What are rubrics?

Rubrics are scales in which the criteria used for grading or assessment are clearly spelled out along a continuum. Rubrics can be used to assess a wide range of assignments and activities in the classroom, from oral presentations to term papers to class participation. There are two main types:

Analytic Rubrics: Separate scales for each trait, or learning outcome, being assessed within the assignment (e.g., separate scales for “Argument,” “Organization,” “Use of Evidence,” etc.)

Holistic Rubrics: A single scale for the assignment considered as a whole. (e.g., one scale describing the characteristics of an “A” assignment, a “B” assignment, or a “C” assignment, etc.)

Why are rubrics useful?

Rubrics make grading clearer to ourselves as well as more transparent to our students. A well-considered rubric can help us as instructors by clarifying the particular areas or learning outcomes the assignment is assessing. At the same time, it can also enhance student learning by serving as both an explanation and set of goalposts for standards of achievement. It can often be very useful to distribute a rubric at the beginning of the assignment or prior to an exam, as this helps focus students’ efforts.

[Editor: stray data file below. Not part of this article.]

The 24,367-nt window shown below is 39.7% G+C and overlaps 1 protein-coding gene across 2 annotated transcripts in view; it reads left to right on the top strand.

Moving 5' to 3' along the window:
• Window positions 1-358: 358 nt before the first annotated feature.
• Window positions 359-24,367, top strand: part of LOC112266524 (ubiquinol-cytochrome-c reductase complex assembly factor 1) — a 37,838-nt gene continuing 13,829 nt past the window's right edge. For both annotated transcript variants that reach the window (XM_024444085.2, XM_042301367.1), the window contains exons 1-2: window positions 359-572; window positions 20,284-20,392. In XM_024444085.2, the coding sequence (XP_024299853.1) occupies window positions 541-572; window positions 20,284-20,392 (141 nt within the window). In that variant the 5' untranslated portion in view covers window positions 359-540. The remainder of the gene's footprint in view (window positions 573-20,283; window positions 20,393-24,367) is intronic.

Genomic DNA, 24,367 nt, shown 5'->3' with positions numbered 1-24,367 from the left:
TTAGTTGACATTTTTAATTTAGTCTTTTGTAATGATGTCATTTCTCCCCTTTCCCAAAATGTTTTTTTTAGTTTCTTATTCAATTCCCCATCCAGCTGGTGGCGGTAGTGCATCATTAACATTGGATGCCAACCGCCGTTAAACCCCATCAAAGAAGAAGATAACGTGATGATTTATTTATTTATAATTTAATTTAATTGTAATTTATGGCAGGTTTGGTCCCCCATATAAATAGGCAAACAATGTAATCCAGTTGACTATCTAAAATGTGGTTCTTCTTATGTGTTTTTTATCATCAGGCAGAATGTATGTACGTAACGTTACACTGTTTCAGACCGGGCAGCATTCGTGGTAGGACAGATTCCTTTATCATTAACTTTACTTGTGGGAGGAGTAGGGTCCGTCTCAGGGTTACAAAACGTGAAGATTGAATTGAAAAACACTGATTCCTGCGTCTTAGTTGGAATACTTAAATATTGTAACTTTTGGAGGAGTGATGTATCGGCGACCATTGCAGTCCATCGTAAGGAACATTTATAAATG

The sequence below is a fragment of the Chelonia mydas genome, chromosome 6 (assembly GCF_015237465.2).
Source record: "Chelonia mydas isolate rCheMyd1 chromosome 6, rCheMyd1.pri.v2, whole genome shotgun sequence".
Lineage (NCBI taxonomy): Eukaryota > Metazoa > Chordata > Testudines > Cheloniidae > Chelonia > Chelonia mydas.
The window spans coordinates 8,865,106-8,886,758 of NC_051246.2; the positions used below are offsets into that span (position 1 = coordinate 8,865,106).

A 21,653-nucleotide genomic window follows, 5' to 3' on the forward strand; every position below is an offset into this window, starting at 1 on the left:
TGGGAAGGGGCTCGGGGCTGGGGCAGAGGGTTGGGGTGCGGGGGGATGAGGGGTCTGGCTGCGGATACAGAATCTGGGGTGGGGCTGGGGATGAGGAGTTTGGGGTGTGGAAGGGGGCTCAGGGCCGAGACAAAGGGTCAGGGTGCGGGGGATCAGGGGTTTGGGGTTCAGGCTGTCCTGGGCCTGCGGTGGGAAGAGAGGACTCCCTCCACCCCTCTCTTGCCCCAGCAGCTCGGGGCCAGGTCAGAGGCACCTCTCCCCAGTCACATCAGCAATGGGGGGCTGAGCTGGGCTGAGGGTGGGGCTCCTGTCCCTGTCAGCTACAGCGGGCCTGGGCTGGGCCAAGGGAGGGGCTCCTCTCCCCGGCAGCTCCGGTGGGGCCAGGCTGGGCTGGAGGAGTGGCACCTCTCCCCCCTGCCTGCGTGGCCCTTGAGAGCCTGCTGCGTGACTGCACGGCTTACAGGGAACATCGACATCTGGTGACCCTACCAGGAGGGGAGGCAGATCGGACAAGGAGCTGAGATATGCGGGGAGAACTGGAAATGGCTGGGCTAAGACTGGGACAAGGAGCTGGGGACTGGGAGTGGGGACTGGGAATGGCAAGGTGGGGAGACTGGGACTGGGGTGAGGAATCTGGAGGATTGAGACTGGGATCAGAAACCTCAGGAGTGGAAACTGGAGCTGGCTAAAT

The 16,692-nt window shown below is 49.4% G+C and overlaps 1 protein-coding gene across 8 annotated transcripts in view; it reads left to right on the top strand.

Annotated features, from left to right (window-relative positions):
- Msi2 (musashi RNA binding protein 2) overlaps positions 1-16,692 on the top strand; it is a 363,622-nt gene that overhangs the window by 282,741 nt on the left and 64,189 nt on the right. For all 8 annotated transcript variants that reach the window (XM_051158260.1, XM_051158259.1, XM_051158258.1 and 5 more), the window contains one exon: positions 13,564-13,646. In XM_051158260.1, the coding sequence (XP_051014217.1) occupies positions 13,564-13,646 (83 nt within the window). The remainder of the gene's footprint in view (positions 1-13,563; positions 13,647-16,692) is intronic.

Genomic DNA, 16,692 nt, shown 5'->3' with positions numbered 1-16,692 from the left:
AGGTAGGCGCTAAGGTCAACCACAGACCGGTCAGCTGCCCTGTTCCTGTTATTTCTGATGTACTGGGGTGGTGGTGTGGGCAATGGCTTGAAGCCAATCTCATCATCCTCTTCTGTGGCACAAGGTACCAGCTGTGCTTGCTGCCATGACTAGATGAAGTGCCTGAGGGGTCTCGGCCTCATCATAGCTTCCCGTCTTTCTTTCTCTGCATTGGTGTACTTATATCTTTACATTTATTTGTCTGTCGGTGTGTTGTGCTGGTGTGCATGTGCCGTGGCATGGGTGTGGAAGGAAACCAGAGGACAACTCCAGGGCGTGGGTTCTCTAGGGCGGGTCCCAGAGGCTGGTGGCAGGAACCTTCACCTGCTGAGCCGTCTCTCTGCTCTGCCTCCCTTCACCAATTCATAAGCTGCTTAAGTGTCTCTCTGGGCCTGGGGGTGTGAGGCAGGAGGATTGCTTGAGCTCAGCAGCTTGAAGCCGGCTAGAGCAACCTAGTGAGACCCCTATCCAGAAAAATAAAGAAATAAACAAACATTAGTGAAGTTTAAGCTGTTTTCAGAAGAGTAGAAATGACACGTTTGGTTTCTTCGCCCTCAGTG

Rubrics enhance student learning by . . .

  • helping students understand the objectives of the assignment and what particular aims they should focus on before they begin their assignment 
  • explaining the relationship between their grade and the quality of their work, enabling them to have a better grasp of the overall expectations and standards of the course
  • anchoring grading to specific learning objectives rather than more subjective, distracting considerations of rank or effort
  • improving assignment design by clarifying desired learning outcomes
  • contributing to fairness and consistency across sections
  • reducing student anxiety about the subjectivity of grading

Rubrics help you as an instructor by . . .

  • guiding the construction of an assignment by connecting it to learning goals and outcomes
  • narrowing the field of evaluation to desired learning outcomes when you are grading student work
  • facilitating constructive written comments by ensuring that your comments are connected to the learning outcomes of the assignment, as detailed in the rubric
  • reducing grade challenges
  • reducing your own anxieties about the subjectivity of grading